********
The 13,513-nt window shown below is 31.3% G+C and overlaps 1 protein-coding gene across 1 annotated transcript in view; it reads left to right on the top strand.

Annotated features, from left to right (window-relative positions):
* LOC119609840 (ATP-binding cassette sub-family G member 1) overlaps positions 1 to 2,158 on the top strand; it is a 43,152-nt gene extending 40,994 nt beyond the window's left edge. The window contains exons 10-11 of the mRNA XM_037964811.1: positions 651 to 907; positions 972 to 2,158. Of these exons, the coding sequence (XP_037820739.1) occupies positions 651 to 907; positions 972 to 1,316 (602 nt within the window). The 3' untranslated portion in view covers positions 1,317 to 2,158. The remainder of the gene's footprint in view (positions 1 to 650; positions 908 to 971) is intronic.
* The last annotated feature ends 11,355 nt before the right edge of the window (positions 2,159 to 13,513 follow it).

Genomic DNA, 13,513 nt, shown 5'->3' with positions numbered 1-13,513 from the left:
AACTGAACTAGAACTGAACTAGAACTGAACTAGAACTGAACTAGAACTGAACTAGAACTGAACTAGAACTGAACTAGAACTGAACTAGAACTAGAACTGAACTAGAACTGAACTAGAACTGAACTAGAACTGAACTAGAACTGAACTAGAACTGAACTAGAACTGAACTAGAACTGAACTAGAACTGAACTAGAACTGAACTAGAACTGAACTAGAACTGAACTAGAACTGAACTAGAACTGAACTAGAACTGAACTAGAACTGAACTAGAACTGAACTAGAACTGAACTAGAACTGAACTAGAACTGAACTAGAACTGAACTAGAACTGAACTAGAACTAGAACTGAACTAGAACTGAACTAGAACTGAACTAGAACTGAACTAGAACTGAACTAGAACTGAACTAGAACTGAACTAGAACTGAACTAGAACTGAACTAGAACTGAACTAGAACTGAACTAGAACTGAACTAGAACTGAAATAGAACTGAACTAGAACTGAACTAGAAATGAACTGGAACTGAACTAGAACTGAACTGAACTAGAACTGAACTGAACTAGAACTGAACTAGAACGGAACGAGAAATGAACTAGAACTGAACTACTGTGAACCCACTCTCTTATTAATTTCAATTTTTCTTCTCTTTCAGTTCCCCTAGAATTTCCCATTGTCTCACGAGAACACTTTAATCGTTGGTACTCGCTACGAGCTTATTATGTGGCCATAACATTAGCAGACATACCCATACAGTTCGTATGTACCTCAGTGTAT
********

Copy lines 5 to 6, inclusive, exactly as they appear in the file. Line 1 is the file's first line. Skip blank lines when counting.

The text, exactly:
Genomic DNA, 13,513 nt, shown 5'->3' with positions numbered 1-13,513 from the left:
AACTGAACTAGAACTGAACTAGAACTGAACTAGAACTGAACTAGAACTGAACTAGAACTGAACTAGAACTGAACTAGAACTGAACTAGAACTAGAACTGAACTAGAACTGAACTAGAACTGAACTAGAACTGAACTAGAACTGAACTAGAACTGAACTAGAACTGAACTAGAACTGAACTAGAACTGAACTAGAACTGAACTAGAACTGAACTAGAACTGAACTAGAACTGAACTAGAACTGAACTAGAACTGAACTAGAACTGAACTAGAACTGAACTAGAACTGAACTAGAACTGAACTAGAACTGAACTAGAACTGAACTAGAACTGAACTAGAACTAGAACTGAACTAGAACTGAACTAGAACTGAACTAGAACTGAACTAGAACTGAACTAGAACTGAACTAGAACTGAACTAGAACTGAACTAGAACTGAACTAGAACTGAACTAGAACTGAACTAGAACTGAACTAGAACTGAAATAGAACTGAACTAGAACTGAACTAGAAATGAACTGGAACTGAACTAGAACTGAACTGAACTAGAACTGAACTGAACTAGAACTGAACTAGAACGGAACGAGAAATGAACTAGAACTGAACTACTGTGAACCCACTCTCTTATTAATTTCAATTTTTCTTCTCTTTCAGTTCCCCTAGAATTTCCCATTGTCTCACGAGAACACTTTAATCGTTGGTACTCGCTACGAGCTTATTATGTGGCCATAACATTAGCAGACATACCCATACAGTTCGTATGTACCTCAGTGTAT